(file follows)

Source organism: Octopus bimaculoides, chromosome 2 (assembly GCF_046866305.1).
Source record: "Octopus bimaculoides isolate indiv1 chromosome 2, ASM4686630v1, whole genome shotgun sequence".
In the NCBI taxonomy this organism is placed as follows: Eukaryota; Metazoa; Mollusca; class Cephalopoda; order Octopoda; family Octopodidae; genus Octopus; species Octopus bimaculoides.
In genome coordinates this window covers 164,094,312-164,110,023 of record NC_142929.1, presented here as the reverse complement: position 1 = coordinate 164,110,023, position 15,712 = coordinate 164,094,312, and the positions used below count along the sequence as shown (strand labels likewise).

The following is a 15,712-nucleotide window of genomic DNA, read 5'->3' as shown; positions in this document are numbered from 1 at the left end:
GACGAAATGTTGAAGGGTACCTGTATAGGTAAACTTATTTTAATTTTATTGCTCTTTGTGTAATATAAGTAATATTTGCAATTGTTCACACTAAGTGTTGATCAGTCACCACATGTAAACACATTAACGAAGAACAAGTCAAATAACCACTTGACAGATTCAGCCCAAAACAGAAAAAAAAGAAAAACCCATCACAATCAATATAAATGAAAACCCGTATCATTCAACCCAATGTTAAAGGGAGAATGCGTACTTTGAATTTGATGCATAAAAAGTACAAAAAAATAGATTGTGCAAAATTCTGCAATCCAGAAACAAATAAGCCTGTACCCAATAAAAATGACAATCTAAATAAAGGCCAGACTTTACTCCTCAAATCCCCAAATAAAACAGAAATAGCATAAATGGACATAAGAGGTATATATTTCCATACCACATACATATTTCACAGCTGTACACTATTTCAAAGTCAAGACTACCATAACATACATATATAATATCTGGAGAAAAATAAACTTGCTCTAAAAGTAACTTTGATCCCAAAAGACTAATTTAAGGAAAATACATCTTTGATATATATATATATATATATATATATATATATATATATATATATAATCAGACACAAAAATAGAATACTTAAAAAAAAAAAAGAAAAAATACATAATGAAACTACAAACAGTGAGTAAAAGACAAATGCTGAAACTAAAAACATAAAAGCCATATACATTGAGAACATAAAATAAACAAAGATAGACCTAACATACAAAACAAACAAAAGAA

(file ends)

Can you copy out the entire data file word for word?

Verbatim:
Source organism: Octopus bimaculoides, chromosome 2 (assembly GCF_046866305.1).
Source record: "Octopus bimaculoides isolate indiv1 chromosome 2, ASM4686630v1, whole genome shotgun sequence".
In the NCBI taxonomy this organism is placed as follows: Eukaryota; Metazoa; Mollusca; class Cephalopoda; order Octopoda; family Octopodidae; genus Octopus; species Octopus bimaculoides.
In genome coordinates this window covers 164,094,312-164,110,023 of record NC_142929.1, presented here as the reverse complement: position 1 = coordinate 164,110,023, position 15,712 = coordinate 164,094,312, and the positions used below count along the sequence as shown (strand labels likewise).

The following is a 15,712-nucleotide window of genomic DNA, read 5'->3' as shown; positions in this document are numbered from 1 at the left end:
GACGAAATGTTGAAGGGTACCTGTATAGGTAAACTTATTTTAATTTTATTGCTCTTTGTGTAATATAAGTAATATTTGCAATTGTTCACACTAAGTGTTGATCAGTCACCACATGTAAACACATTAACGAAGAACAAGTCAAATAACCACTTGACAGATTCAGCCCAAAACAGAAAAAAAAGAAAAACCCATCACAATCAATATAAATGAAAACCCGTATCATTCAACCCAATGTTAAAGGGAGAATGCGTACTTTGAATTTGATGCATAAAAAGTACAAAAAAATAGATTGTGCAAAATTCTGCAATCCAGAAACAAATAAGCCTGTACCCAATAAAAATGACAATCTAAATAAAGGCCAGACTTTACTCCTCAAATCCCCAAATAAAACAGAAATAGCATAAATGGACATAAGAGGTATATATTTCCATACCACATACATATTTCACAGCTGTACACTATTTCAAAGTCAAGACTACCATAACATACATATATAATATCTGGAGAAAAATAAACTTGCTCTAAAAGTAACTTTGATCCCAAAAGACTAATTTAAGGAAAATACATCTTTGATATATATATATATATATATATATATATATATATATATATATATAATCAGACACAAAAATAGAATACTTAAAAAAAAAAAAGAAAAAATACATAATGAAACTACAAACAGTGAGTAAAAGACAAATGCTGAAACTAAAAACATAAAAGCCATATACATTGAGAACATAAAATAAACAAAGATAGACCTAACATACAAAACAAACAAAAGAA